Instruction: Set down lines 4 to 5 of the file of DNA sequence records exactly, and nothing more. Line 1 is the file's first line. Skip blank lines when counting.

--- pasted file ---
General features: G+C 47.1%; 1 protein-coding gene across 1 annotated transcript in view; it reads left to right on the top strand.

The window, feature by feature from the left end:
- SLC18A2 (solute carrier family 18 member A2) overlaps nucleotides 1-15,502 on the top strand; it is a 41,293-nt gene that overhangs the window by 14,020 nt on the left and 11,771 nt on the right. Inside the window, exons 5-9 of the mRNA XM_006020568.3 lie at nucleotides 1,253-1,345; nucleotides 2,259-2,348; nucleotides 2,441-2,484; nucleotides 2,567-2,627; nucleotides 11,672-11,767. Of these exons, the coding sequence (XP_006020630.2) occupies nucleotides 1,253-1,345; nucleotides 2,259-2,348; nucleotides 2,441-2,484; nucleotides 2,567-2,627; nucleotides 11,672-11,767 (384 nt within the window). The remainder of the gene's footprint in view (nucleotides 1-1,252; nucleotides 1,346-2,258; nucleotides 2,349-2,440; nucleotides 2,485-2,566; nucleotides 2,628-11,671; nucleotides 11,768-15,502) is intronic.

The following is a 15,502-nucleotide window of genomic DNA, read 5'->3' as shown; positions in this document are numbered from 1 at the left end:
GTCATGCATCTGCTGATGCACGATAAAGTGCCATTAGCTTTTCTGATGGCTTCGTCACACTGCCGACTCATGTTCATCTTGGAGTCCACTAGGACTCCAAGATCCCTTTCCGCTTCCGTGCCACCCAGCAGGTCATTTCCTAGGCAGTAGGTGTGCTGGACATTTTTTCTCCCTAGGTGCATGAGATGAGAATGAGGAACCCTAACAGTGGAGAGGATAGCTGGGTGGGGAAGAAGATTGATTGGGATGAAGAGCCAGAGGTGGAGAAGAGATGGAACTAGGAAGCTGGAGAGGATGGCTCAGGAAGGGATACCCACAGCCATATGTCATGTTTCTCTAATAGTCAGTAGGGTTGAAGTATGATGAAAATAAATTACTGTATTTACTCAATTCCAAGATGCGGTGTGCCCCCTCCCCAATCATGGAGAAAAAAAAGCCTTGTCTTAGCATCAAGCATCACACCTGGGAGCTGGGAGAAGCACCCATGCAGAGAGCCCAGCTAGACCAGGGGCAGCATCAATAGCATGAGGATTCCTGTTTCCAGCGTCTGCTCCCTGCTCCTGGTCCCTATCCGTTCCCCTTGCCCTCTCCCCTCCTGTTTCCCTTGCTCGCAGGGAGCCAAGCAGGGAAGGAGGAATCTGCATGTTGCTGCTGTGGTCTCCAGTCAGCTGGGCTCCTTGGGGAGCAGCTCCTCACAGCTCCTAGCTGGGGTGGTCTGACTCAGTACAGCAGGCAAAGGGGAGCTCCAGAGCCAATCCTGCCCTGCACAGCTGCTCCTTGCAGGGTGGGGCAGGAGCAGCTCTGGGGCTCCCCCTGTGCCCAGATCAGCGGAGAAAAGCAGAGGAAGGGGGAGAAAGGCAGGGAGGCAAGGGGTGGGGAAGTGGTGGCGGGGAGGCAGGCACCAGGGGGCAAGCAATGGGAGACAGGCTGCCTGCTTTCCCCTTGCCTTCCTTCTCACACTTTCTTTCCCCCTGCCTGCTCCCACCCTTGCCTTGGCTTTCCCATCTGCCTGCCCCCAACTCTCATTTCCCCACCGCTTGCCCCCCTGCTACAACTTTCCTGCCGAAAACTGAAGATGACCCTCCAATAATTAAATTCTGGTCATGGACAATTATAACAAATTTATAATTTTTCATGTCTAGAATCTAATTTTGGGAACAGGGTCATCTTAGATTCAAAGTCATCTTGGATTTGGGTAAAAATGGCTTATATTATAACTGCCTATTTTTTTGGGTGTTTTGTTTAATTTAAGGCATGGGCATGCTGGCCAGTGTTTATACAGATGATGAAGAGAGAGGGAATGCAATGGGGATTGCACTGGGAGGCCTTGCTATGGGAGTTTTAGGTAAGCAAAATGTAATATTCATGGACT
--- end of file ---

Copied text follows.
The following is a 15,502-nucleotide window of genomic DNA, read 5'->3' as shown; positions in this document are numbered from 1 at the left end:
GTCATGCATCTGCTGATGCACGATAAAGTGCCATTAGCTTTTCTGATGGCTTCGTCACACTGCCGACTCATGTTCATCTTGGAGTCCACTAGGACTCCAAGATCCCTTTCCGCTTCCGTGCCACCCAGCAGGTCATTTCCTAGGCAGTAGGTGTGCTGGACATTTTTTCTCCCTAGGTGCATGAGATGAGAATGAGGAACCCTAACAGTGGAGAGGATAGCTGGGTGGGGAAGAAGATTGATTGGGATGAAGAGCCAGAGGTGGAGAAGAGATGGAACTAGGAAGCTGGAGAGGATGGCTCAGGAAGGGATACCCACAGCCATATGTCATGTTTCTCTAATAGTCAGTAGGGTTGAAGTATGATGAAAATAAATTACTGTATTTACTCAATTCCAAGATGCGGTGTGCCCCCTCCCCAATCATGGAGAAAAAAAAGCCTTGTCTTAGCATCAAGCATCACACCTGGGAGCTGGGAGAAGCACCCATGCAGAGAGCCCAGCTAGACCAGGGGCAGCATCAATAGCATGAGGATTCCTGTTTCCAGCGTCTGCTCCCTGCTCCTGGTCCCTATCCGTTCCCCTTGCCCTCTCCCCTCCTGTTTCCCTTGCTCGCAGGGAGCCAAGCAGGGAAGGAGGAATCTGCATGTTGCTGCTGTGGTCTCCAGTCAGCTGGGCTCCTTGGGGAGCAGCTCCTCACAGCTCCTAGCTGGGGTGGTCTGACTCAGTACAGCAGGCAAAGGGGAGCTCCAGAGCCAATCCTGCCCTGCACAGCTGCTCCTTGCAGGGTGGGGCAGGAGCAGCTCTGGGGCTCCCCCTGTGCCCAGATCAGCGGAGAAAAGCAGAGGAAGGGGGAGAAAGGCAGGGAGGCAAGGGGTGGGGAAGTGGTGGCGGGGAGGCAGGCACCAGGGGGCAAGCAATGGGAGACAGGCTGCCTGCTTTCCCCTTGCCTTCCTTCTCACACTTTCTTTCCCCCTGCCTGCTCCCACCCTTGCCTTGGCTTTCCCATCTGCCTGCCCCCAACTCTCATTTCCCCACCGCTTGCCCCCCTGCTACAACTTTCCTGCCGAAAACTGAAGATGACCCTCCAATAATTAAATTCTGGTCATGGACAATTATAACAAATTTATAATTTTTCATGTCTAGAATCTAATTTTGGGAACAGGGTCATCTTAGATTCAAAGTCATCTTGGATTTGGGTAAAAATGGCTTATATTATAACTGCCTATTTTTTTGGGTGTTTTGTTTAATTTAAGGCATGGGCATGCTGGCCAGTGTTTATACAGATGATGAAGAGAGAGGGAATGCAATGGGGATTGCACTGGGAGGCCTTGCTATGGGAGTTTTAGGTAAGCAAAATGTAATATTCATGGACT